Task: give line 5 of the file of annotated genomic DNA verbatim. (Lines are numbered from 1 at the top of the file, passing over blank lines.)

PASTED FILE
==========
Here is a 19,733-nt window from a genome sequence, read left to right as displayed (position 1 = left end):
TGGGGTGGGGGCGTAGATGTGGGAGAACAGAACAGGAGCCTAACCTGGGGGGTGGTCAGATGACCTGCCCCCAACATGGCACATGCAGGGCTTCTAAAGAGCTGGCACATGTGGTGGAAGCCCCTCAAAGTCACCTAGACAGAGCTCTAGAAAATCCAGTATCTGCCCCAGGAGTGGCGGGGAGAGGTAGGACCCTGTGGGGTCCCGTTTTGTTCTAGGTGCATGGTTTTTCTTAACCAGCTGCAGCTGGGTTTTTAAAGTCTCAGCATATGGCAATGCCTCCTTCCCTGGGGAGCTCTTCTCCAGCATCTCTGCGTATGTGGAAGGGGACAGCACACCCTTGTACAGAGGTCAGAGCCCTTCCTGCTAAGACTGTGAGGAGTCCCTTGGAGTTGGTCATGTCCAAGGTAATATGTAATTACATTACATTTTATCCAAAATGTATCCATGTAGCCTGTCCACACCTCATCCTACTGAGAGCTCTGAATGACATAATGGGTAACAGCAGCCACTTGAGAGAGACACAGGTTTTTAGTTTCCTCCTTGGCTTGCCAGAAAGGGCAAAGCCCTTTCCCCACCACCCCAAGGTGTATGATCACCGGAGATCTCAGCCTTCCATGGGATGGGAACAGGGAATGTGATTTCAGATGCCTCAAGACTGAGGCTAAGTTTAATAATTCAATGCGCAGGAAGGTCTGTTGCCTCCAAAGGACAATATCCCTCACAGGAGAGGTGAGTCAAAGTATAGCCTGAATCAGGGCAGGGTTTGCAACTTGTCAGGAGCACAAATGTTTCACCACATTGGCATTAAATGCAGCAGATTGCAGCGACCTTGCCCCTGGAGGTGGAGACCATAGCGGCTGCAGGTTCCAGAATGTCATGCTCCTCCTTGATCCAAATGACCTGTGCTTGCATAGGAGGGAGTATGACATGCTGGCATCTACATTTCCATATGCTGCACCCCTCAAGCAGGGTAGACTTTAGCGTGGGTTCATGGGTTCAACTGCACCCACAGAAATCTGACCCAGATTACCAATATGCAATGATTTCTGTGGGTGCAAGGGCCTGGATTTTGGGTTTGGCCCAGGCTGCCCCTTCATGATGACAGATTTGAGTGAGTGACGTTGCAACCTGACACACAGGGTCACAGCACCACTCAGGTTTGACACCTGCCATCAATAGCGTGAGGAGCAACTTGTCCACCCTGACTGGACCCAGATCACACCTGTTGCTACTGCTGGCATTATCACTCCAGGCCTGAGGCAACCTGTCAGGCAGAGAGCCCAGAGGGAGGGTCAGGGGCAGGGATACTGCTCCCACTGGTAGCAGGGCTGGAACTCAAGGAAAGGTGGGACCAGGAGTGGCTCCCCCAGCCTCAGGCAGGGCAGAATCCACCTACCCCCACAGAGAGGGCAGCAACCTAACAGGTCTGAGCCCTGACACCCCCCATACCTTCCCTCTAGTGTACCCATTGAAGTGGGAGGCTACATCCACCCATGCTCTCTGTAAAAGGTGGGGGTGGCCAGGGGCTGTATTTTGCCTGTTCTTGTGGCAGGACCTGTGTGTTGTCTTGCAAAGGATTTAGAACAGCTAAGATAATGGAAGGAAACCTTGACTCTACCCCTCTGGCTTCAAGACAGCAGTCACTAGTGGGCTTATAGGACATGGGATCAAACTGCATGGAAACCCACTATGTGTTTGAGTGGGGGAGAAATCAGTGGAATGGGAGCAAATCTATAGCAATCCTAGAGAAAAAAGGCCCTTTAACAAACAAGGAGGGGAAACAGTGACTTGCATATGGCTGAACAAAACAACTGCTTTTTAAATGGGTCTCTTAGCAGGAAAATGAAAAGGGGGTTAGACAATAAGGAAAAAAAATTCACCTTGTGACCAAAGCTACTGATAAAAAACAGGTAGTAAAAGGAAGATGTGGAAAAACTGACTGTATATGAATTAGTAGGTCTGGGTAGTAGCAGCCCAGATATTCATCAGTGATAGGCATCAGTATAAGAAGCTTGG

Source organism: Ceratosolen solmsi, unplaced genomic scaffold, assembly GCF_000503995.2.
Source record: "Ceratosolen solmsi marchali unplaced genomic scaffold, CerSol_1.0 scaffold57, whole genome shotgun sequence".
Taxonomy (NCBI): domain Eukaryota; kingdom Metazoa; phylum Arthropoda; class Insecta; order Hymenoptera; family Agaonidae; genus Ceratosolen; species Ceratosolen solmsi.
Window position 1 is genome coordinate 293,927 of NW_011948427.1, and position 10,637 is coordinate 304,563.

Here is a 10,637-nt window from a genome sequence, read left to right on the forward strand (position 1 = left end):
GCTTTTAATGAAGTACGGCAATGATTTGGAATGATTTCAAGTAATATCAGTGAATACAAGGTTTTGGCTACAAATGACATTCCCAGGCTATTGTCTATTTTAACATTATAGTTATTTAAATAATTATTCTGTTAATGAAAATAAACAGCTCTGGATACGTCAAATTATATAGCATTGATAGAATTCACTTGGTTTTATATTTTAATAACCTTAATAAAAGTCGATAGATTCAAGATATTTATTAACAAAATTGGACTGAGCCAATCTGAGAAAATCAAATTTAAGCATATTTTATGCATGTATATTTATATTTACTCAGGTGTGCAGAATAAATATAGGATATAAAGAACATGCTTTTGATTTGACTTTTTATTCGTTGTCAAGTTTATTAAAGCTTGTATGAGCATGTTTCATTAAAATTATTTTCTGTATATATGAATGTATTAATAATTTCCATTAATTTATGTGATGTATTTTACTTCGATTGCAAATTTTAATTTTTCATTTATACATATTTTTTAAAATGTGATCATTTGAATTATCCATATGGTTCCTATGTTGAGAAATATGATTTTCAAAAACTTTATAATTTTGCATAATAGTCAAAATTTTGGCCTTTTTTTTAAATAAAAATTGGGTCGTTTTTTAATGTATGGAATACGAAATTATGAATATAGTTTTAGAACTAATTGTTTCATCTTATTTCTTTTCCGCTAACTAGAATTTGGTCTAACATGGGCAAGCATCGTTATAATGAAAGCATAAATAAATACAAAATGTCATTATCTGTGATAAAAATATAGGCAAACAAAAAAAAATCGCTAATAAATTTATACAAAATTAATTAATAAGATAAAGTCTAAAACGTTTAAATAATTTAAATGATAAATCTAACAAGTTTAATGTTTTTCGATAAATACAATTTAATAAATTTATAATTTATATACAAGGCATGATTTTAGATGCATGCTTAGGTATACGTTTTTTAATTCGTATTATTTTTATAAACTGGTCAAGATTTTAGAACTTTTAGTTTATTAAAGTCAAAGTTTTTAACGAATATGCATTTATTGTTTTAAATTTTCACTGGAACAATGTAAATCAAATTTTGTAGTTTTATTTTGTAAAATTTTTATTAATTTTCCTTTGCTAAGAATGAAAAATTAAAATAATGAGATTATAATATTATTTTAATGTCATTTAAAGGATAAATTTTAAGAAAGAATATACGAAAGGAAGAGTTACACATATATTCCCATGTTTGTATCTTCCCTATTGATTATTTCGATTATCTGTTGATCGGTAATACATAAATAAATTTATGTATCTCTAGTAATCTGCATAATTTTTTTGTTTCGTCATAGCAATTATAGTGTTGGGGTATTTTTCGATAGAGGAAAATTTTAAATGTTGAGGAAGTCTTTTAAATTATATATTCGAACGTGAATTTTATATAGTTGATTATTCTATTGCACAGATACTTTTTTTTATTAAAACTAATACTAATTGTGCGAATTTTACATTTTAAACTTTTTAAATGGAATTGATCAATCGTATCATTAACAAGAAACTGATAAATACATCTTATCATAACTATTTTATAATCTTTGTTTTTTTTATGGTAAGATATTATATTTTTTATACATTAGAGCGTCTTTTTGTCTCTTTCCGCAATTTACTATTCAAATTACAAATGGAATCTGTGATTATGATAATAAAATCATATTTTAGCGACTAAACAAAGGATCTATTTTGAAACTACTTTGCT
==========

Taxonomy (NCBI): domain Eukaryota; kingdom Metazoa; phylum Arthropoda; class Insecta; order Hymenoptera; family Agaonidae; genus Ceratosolen; species Ceratosolen solmsi.